It may also be concluded that in the case of Mexico the levels of implantation are similar to a pyramid. The highest levels of implantation are registered at the lower levels (municipal), 391or 71%.,119 or 22% at the middle level (state level), and 38 or 7% at the highest level (federal level) (Etellekt, 2018).

Therefore, it can be understood that Mexico might be analysed as a case of not only corruption within the state apparatus but increasingly as a state captured democracy. It would be of the highest importance to prevent the growing presence of criminal organizations within the state. Moreover, to avoid political violence from expanding to state and federal levels. Reaching the equivalent alarming levels that the municipalities report.

Since a state capture is a multidimensional issue, and it includes not only the factors presented in this section, but it also involves dimensions such as, the other levels of implantation Le Clercq mentions which are violations to the Human Rights, social notion of the appropriate, economic factors, social factors to name some. These latter elements such as poverty, the unequal distribution of opportunities and richness indeed affect the outcome of a state capture. Even though they were not explored in depth for the purpose of this paper. Subsequently, there cannot be an absolute and deterministic solution to the problem.

Reintroducing some of the elements and suggestions made by the Global Impunity Index 2020:

  1. Money laundering detecting operations are of the highest importance into targeting and dismantling organized crime networks. It would be another suggestion to pay special attention and implementation of money laundering operations within the municipal level, without excluding the state and federal level wielding the rule of law efficiently through all of these levels.
  2. Strengthening justice institutions. In addition to the professionalization of justice systems, in accordance with the best democratic standards and administrative efficiency, countries must provide them with sufficient human, financial and technological resources to fulfil their function. Justice systems must have sufficient capacities to deal with the amount of received complaints, not only in terms of the size of their population, but also in terms of the magnitude of crime and violence in their societies. Otherwise, their operation will be suboptimal, and promote corruption within such institutions. (Le Clercq & Rodríguez, 2020: 29).

In the same way, to tackle these matters efficiently it is imperative to challenge the elements of ‘thick impunity’ which are two of the dimensions Le Clercq remarks as ‘Levels of implantation’ which are: problems within the Justice System, privileged aspects to the access of Security and Justice that serve as indicators of a state capture. Moreover, as Alda has debated ‘the incapacity of the state to provide a homogeneous rule of law towards all its citizens’.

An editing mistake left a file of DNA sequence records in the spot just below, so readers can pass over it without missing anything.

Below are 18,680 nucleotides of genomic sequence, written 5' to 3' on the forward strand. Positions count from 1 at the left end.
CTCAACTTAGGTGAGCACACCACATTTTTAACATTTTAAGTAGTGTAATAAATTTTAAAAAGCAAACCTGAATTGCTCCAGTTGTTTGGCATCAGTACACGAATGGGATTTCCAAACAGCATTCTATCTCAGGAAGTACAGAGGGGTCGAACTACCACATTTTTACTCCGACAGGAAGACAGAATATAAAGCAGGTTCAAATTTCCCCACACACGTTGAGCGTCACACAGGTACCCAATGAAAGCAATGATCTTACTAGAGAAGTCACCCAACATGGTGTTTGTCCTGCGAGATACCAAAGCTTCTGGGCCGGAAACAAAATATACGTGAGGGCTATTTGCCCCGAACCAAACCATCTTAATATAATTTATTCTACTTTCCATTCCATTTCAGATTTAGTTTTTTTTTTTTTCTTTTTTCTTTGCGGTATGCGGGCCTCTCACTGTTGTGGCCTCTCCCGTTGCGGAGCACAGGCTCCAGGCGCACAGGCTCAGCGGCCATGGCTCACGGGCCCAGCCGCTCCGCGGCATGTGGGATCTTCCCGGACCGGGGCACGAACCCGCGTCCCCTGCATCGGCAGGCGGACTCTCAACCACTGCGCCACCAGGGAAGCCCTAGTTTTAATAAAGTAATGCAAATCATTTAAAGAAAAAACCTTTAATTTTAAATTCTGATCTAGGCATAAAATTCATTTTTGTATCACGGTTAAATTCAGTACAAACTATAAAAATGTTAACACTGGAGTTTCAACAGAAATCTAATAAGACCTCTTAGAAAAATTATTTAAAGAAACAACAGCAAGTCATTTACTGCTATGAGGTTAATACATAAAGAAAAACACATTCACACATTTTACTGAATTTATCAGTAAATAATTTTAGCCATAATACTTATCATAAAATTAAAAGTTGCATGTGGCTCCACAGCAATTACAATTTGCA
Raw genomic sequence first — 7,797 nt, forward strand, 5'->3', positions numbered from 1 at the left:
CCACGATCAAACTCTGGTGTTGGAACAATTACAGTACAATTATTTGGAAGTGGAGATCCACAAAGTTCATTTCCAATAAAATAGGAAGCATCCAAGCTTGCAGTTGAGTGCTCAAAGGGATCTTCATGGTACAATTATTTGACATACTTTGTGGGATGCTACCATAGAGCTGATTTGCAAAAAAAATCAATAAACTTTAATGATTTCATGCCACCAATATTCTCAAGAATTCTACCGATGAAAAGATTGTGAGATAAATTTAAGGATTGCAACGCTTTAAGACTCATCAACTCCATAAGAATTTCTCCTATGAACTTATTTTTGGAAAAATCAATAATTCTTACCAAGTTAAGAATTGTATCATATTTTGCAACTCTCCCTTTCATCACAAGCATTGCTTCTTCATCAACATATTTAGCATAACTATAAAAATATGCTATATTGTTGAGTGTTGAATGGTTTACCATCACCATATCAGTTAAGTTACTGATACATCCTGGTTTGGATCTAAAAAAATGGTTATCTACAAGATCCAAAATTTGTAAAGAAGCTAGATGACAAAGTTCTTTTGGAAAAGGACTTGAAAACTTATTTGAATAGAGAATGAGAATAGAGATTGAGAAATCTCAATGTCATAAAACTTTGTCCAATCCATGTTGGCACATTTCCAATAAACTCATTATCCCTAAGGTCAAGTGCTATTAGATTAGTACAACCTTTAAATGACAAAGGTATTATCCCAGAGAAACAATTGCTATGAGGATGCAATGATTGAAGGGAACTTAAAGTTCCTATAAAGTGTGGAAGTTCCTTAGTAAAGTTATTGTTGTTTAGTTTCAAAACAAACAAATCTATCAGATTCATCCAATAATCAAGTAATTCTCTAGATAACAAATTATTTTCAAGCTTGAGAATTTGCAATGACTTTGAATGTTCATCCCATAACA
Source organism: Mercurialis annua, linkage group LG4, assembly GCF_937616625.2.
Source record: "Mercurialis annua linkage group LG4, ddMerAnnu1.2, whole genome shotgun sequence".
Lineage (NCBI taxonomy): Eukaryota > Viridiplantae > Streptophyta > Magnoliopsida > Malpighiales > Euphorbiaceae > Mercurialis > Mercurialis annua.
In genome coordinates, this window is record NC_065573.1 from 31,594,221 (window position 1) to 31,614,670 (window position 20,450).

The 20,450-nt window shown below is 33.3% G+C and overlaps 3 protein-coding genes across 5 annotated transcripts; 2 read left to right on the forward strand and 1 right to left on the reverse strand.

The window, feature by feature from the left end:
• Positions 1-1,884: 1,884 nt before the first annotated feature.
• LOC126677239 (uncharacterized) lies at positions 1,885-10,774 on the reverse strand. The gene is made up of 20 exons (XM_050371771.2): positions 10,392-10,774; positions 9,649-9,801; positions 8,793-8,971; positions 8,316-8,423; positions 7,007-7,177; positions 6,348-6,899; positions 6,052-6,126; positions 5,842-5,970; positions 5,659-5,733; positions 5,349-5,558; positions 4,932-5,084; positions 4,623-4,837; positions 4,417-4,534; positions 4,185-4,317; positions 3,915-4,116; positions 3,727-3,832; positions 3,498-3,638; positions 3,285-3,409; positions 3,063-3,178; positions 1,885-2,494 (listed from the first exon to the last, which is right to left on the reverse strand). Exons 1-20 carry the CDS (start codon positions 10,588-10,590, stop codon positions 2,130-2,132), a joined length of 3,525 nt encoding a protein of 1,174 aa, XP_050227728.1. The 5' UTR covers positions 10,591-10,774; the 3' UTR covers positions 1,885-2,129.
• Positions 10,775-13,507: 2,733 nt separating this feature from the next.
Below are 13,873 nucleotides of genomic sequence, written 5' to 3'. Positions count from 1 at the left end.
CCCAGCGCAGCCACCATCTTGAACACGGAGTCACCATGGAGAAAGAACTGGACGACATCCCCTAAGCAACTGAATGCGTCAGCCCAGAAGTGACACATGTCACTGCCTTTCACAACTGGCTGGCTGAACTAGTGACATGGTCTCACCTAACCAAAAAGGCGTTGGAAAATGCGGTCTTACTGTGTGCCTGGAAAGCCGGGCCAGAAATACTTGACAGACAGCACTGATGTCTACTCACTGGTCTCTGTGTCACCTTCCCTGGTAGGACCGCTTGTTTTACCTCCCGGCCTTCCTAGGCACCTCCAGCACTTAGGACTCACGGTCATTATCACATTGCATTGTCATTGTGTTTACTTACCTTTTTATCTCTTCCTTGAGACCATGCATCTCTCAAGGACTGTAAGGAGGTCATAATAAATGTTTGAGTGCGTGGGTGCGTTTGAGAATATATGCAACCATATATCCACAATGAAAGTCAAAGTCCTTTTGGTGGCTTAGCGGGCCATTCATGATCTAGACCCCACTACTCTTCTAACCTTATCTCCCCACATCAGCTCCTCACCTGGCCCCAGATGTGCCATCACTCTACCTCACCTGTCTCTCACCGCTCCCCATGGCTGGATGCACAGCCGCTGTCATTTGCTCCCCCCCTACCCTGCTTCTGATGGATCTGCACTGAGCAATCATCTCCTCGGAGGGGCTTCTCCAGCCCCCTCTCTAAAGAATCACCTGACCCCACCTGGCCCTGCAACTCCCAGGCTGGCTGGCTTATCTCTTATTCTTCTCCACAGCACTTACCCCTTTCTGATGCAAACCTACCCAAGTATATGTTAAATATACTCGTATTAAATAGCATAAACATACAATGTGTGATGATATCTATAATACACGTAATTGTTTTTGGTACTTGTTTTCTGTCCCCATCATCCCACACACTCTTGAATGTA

• ‘Culture of legality, citizen participation and due diligence of companies. National governments alone cannot reduce impunity in their countries. It is necessary to involve citizens, civil organizations, the media and companies in the prevention of crimes. Countries should promote public governance policies to encourage the active participation of different social actors in crime prevention, as well as the reporting of common crimes and corruption. When societies have high standards for the respect of the law and reporting any potential crime, progress is made much faster in the fight against impunity.’ (Le Clercq & Rodríguez, 2020: 29). This suggestion is related to the social notion of the appropriate that is also required from all citizens and is a direct consequence of the thorough application of the rule of law. It is also a consequence of education and programs that reinforce the spirit of legality not limited to the government and companies but encouraged throughout the general population.

As an additional recommendation, the authors would like to include a gender vision on this matter because if such dialogues are being less securitized and open to discussion from military spaces towards security specialists it is of paramount importance to consider gender diversity within the appointment of these specialists and military personnel. Because inclusion and a gender vision have the capacity of delivering positive outcomes to difficult matters, especially in the areas of peace and security. As well as in the areas where negotiation might be necessary. As reports and resolutions from the UN Security council have been able to demonstrate.

About the authors:

Gerardo Rodríguez Sánchez Lara es profesor de tiempo completo del Departamento de Relaciones Internacionales y Ciencia Política de la Universidad de las Américas Puebla y coordinador académico del Centro de Estudios sobre Impunidad y Justicia de la misma institución. Coordinador de la Maestría en Gobernanza Global en la UDLAP Jenkins Graduate School en la Ciudad de México (2017-2020). Correo electrónico: gerardo.rodriguez@udlap.mx

Andrea Valdés Hernández es Máster of Arts en Geopolitics and Grand Strategy por la Universidad de Sussex en Inglaterra. Licenciada en Comunicación por la Universidad Panamericana. Escribió su tesis de Maestría en el tema: To what extent would Mexico Qualify as a Pivotal State? y ha publicado en la revista especializada en seguridad USEC Magazine Mexico No. 44 “Análisis y Proyección para México 2021”. Ha participado como moderadora en una de las mesas del Seminario Avanzado de Seguridad Nacional y Regional de América del Norte (en línea) 2020. Correo electrónico: avaldeshernandez@gmail.com